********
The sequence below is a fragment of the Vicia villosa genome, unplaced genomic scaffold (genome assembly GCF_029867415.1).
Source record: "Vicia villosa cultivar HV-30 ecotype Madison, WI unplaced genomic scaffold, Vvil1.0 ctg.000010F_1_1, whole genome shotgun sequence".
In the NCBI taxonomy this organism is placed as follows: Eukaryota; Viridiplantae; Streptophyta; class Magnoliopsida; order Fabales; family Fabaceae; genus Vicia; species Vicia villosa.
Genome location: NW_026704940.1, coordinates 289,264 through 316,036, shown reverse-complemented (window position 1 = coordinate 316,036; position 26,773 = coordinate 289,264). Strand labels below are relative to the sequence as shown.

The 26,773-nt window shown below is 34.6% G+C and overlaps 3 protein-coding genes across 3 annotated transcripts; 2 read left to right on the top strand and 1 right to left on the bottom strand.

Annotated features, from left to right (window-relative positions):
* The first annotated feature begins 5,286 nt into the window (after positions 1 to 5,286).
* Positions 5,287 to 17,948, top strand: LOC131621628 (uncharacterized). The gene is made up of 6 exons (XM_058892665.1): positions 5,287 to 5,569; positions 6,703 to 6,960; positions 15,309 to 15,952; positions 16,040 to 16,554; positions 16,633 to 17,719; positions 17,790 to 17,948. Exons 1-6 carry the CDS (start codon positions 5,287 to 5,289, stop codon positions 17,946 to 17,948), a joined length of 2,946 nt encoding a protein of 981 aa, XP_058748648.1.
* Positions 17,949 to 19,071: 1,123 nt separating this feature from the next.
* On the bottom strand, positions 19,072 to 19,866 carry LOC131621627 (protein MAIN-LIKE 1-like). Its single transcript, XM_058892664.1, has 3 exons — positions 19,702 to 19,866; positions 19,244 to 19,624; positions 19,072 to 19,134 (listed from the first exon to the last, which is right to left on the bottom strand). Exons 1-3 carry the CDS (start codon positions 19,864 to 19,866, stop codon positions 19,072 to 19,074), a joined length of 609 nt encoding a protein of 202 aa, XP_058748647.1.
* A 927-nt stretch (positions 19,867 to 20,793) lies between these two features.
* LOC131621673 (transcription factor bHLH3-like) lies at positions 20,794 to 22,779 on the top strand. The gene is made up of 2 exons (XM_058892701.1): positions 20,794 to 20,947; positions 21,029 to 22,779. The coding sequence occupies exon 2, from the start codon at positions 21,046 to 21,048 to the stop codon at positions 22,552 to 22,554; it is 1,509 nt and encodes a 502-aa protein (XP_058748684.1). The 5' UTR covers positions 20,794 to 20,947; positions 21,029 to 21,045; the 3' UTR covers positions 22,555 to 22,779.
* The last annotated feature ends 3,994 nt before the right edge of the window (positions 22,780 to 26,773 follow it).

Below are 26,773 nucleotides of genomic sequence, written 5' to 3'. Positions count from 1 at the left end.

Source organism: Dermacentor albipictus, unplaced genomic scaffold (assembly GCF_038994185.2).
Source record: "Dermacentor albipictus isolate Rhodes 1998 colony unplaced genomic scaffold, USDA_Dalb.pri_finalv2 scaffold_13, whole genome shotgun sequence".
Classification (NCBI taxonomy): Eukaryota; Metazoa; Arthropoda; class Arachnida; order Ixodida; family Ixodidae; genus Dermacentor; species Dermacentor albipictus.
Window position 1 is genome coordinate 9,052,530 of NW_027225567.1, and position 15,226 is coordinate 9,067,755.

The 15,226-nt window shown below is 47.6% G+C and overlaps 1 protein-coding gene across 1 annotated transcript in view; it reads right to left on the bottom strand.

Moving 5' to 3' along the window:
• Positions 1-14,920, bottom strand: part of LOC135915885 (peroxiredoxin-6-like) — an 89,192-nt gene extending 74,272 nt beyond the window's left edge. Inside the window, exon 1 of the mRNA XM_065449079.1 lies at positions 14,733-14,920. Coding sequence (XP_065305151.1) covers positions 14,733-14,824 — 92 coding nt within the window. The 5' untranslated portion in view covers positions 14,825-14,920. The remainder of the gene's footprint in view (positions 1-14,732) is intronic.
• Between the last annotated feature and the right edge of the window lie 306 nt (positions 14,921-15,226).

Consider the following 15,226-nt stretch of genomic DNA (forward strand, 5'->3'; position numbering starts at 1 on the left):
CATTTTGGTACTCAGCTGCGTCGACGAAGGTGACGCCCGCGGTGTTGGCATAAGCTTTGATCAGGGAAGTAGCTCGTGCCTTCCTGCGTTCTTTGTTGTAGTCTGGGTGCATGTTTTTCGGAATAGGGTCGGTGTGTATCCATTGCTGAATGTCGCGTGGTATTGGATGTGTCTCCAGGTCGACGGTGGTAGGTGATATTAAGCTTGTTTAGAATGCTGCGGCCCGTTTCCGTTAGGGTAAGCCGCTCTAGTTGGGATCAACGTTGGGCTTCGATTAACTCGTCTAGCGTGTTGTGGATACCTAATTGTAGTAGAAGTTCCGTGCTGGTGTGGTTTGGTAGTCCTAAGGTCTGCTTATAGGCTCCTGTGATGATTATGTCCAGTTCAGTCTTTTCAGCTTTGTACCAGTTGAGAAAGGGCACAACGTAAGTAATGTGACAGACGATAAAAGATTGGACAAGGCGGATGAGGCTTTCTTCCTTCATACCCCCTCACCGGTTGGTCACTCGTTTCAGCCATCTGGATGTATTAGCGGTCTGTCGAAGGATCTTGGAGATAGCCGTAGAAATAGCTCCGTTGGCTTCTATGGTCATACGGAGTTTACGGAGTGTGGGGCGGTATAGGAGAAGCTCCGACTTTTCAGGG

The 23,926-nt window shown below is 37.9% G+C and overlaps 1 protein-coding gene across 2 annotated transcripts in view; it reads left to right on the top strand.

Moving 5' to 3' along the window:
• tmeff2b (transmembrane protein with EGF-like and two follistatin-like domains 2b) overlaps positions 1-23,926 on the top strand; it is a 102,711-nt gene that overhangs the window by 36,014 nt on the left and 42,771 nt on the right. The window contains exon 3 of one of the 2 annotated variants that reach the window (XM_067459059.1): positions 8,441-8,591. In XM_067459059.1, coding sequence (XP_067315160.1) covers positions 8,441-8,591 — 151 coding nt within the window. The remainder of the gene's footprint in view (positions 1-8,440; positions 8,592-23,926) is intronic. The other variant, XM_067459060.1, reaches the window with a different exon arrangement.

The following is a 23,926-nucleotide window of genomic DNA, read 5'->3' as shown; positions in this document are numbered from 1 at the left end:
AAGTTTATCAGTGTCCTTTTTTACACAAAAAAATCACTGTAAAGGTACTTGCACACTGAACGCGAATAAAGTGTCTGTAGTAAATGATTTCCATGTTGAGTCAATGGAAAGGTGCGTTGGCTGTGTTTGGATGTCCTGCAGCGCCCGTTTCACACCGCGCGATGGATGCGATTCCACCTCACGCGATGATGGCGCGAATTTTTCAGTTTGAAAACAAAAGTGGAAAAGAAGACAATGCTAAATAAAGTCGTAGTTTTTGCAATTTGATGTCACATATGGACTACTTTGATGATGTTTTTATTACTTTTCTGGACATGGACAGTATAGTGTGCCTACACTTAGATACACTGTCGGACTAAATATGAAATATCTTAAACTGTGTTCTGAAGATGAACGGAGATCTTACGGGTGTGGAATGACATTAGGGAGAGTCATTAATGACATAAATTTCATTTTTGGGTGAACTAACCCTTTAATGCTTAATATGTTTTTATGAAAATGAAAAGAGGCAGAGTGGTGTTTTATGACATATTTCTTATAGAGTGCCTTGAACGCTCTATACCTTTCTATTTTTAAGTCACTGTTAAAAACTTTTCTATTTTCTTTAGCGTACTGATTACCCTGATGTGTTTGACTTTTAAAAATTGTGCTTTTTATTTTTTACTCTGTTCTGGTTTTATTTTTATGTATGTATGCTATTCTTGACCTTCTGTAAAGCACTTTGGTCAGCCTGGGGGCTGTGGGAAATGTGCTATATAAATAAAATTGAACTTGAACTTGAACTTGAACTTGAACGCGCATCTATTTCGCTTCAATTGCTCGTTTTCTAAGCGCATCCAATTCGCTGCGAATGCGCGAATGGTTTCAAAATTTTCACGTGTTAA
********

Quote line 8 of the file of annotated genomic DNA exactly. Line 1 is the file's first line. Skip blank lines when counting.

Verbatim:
* Positions 5,287 to 17,948, top strand: LOC131621628 (uncharacterized). The gene is made up of 6 exons (XM_058892665.1): positions 5,287 to 5,569; positions 6,703 to 6,960; positions 15,309 to 15,952; positions 16,040 to 16,554; positions 16,633 to 17,719; positions 17,790 to 17,948. Exons 1-6 carry the CDS (start codon positions 5,287 to 5,289, stop codon positions 17,946 to 17,948), a joined length of 2,946 nt encoding a protein of 981 aa, XP_058748648.1.